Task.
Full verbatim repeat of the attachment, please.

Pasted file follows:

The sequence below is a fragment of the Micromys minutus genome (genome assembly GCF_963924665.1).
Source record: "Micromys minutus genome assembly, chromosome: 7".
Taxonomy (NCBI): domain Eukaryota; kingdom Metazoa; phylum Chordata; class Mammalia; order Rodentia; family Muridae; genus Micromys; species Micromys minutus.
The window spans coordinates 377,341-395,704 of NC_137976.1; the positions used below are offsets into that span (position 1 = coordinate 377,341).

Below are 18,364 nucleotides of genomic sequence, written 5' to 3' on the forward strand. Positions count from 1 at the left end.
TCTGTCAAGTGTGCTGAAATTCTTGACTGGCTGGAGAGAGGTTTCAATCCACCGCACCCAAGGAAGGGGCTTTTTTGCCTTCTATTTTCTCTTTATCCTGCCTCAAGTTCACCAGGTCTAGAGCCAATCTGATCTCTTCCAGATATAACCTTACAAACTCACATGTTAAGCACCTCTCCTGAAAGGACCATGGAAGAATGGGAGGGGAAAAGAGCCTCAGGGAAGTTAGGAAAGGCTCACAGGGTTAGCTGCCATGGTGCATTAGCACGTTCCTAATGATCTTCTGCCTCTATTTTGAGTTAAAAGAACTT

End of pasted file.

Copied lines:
The sequence below is a fragment of the Micromys minutus genome (genome assembly GCF_963924665.1).
Source record: "Micromys minutus genome assembly, chromosome: 7".
Taxonomy (NCBI): domain Eukaryota; kingdom Metazoa; phylum Chordata; class Mammalia; order Rodentia; family Muridae; genus Micromys; species Micromys minutus.
The window spans coordinates 377,341-395,704 of NC_137976.1; the positions used below are offsets into that span (position 1 = coordinate 377,341).

Below are 18,364 nucleotides of genomic sequence, written 5' to 3' on the forward strand. Positions count from 1 at the left end.
TCTGTCAAGTGTGCTGAAATTCTTGACTGGCTGGAGAGAGGTTTCAATCCACCGCACCCAAGGAAGGGGCTTTTTTGCCTTCTATTTTCTCTTTATCCTGCCTCAAGTTCACCAGGTCTAGAGCCAATCTGATCTCTTCCAGATATAACCTTACAAACTCACATGTTAAGCACCTCTCCTGAAAGGACCATGGAAGAATGGGAGGGGAAAAGAGCCTCAGGGAAGTTAGGAAAGGCTCACAGGGTTAGCTGCCATGGTGCATTAGCACGTTCCTAATGATCTTCTGCCTCTATTTTGAGTTAAAAGAACTT